Substitute one word for the other and you will be unable to distinguish the subject of debate. Only the nature of the partisan will give you away.
On the right, they believe that the right to bear arms is given to us by the constitution. Any attempt to regulate that right is really just a strategy to chip away at that right with the goal of removing all guns. If sometimes bad people use guns in the wrong way and manner, that is the price of freedom.
On the left, they believe that the right to an abortion is given to us by the constitution. Any attempt to regulate that right is really just a strategy to chip away at that right with the goal of removing all access to abortion. If sometimes bad people use abortion in the wrong way and manner, that is the price of freedom.
Remember this when you are debating either guns or abortion.
No town in the U.S. has been as public about its support for guns as Kennesaw, population about 30,000, where city leaders for 30 years have required that every household have at least one gun. The Dec. 14 killings of 20 children and six adults, the second-deadliest school shooting in U.S. history, has done little to change that, residents say in interviews.
The state of Georgia allows citizens to carry guns openly as long as they hold permits, in a region where guns have long been prized and firearms are part of the culture, Crowe said.
“It’s ingrained in us,” he said. “It’s about responsibility as much as anything and I am passing that on to my kids.”
Kennesaw, about 30 miles northwest of Atlanta, had about 5,000 people when its City Council adopted an ordinance requiring heads of households to own a gun and enough ammunition to use it, said police Lieutenant Craig Graydon, 47, who’s fielded questions about the law for 26 years.
Jodie Tabak, Mayor Tom Barrett’s spokeswoman, released this statement:
“Apparently, Sheriff David Clarke is auditioning for the next Dirty Harry movie.”
And there’s more:
Jeri Bonavia, executive director of Wisconsin Anti-Violence Effort, said she hears “over and over” from most law enforcement officials that the community should work to “take more guns off the streets, not add more.”
“What (Clarke’s) talking about is this amped up version of vigilantism,” Bonavia said. “I don’t know what his motivations are for doing this. But I do know what he’s calling for is dangerous and irresponsible and he should be out there saying this is a mistake.”
However, the sheriff is not without his supporters:
Asked about Clarke’s assessment of 911, James Fendry, director of the Wisconsin Pro Gun Movement, said, “It’s never been a great option (calling 911). Unless you can take care of yourself, you’re kind of SOL.”
Fendry, a former police officer, said that he tells citizens, “You’re not armed to be law enforcement. You’re armed to protect your own life and the lives of your family until law enforcement arrives. Do not go on search and destroy missions in your home.”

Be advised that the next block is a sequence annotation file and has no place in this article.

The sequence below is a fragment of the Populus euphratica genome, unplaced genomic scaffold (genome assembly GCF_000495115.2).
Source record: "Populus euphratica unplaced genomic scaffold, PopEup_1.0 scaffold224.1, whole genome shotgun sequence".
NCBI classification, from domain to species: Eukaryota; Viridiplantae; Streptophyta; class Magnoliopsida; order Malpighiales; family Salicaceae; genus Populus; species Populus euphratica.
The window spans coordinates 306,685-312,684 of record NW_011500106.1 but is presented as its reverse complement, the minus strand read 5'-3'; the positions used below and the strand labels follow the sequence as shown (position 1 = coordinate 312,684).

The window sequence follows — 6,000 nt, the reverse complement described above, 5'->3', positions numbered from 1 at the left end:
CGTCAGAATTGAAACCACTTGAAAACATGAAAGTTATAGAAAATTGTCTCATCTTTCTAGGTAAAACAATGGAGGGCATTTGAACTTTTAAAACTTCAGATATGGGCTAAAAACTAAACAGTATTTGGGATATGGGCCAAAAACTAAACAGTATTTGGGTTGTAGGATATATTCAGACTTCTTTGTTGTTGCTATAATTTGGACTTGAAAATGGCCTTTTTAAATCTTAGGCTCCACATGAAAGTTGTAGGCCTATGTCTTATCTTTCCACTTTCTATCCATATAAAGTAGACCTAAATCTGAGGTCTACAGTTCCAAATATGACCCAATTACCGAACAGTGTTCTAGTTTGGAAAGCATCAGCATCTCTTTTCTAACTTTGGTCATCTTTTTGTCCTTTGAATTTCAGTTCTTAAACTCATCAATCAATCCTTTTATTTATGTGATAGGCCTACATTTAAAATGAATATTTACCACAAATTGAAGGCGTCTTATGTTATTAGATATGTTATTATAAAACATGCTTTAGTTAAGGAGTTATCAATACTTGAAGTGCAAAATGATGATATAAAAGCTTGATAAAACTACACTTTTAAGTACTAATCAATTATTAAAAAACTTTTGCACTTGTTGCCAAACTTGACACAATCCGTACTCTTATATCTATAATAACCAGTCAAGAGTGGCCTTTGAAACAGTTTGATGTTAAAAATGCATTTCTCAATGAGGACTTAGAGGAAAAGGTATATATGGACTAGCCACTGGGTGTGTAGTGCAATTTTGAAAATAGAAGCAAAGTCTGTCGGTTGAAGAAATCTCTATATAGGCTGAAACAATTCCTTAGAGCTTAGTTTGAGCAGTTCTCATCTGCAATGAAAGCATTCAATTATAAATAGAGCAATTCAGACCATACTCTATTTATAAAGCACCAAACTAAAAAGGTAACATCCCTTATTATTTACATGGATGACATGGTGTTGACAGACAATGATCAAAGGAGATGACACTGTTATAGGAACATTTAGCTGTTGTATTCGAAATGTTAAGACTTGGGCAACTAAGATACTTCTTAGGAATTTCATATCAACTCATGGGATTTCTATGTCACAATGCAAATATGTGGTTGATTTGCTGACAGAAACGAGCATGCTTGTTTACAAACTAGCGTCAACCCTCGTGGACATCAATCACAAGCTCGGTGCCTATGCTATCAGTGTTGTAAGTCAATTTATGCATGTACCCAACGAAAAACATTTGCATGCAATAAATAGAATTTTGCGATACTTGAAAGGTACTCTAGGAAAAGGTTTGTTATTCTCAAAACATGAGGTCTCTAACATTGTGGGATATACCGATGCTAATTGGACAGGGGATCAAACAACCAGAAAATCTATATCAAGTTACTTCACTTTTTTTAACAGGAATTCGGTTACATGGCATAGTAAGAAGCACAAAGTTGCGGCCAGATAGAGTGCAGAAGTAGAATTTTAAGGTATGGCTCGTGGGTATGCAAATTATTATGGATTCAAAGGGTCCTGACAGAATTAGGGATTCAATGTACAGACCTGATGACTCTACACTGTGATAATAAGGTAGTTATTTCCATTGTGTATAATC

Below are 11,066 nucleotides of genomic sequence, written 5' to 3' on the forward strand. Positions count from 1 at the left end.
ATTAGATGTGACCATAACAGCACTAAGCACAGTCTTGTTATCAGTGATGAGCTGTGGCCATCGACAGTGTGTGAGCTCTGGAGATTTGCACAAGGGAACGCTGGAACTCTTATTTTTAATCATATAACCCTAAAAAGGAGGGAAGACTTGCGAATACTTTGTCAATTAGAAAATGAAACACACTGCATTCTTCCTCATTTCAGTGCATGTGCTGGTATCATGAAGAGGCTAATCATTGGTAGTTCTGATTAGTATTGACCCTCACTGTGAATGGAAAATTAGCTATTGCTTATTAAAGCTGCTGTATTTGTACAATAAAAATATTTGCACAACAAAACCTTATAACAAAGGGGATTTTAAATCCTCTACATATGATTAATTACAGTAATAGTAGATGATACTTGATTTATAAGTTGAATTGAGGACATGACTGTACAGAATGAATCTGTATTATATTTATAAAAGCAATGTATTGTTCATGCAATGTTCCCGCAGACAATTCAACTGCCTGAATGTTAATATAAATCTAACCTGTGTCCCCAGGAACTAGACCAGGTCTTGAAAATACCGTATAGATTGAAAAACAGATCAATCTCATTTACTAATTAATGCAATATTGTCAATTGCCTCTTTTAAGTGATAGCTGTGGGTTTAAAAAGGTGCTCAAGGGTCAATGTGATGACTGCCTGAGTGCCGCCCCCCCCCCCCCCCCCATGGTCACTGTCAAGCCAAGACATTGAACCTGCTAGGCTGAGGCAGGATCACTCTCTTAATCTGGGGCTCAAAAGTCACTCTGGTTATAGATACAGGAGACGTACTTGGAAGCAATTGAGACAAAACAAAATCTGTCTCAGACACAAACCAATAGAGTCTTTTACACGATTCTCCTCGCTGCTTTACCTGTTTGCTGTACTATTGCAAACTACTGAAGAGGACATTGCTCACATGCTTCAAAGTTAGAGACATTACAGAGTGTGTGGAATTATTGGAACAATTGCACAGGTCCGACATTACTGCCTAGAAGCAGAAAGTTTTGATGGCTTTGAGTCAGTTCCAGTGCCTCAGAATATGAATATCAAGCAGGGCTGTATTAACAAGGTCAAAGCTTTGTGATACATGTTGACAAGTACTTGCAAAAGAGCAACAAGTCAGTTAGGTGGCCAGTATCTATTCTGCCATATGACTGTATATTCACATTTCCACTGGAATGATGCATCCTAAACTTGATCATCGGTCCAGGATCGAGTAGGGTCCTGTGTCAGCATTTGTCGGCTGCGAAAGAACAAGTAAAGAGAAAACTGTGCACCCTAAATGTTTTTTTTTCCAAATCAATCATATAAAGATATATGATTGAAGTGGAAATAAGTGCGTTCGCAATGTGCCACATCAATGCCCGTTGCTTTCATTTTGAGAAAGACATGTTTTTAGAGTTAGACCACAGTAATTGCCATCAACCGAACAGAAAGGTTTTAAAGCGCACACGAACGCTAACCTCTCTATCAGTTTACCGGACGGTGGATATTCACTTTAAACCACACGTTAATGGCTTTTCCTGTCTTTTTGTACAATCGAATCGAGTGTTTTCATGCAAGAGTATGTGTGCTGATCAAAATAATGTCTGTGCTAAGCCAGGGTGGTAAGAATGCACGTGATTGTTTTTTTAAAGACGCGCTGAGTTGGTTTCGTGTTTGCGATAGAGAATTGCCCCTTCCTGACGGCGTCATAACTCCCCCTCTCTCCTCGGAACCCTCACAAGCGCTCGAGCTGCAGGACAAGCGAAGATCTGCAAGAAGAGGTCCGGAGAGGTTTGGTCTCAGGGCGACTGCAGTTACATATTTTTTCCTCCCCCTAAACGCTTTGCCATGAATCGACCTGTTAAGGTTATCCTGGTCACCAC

I tend to agree with the folks who are calling on Clarke to show restraint. The debate is amped up as it is; folks are already looking for any and all reasons to buy a gun. Heck, in many cases they’re looking for reason NOT to buy a gun. And when a cop comes out and says that the white hats can’t get there in time; well, it only serves to embolden the guys in the black hats.
County Executive Chris Abele said Clarke is sending the wrong message.
“I think it’s irresponsible and it doesn’t help public safety to tell the public there’s some kind of imminent danger that they need to go buy guns,” Abele said. “Essentially, you’ve got a (public service announcement) that’s recommending people need to go buy guns because they can’t rely on the response they’ll get from 911. I’m here to tell you, we have phenomenal police departments.”
Roy Felber, president of the Milwaukee Deputy Sheriffs’ Association, said the ad sounded to him like a call to vigilantism.
“That doesn’t sound smart,” Felber said. “That’s why society has police officers.”
One the main and best deterrents to crime is that the cops are on the way and that they WILL catch you. To break that seal, to allow even a hint of doubt tears down that curtain and what’s behind, may or may not be, ugly.
By Tuesday, if you believe the deadline Biden has for his report, Obama is going to receive a report on how to curb violence. By the way, wouldn’t it be nice if the President could demand as timely a report on such things as budgets? Anyway, the report ….
We all have ideas on what we might like to see in the report. It goes all the way from ban every single gun in America to posting armed guards at every single school.
But I think that reasonable people understand a couple things:
Gun violence in America is heading down.
There really is very little need for assault weapons and large capacity clips.
The most recent string of mass shootings involved mentally retarded individuals.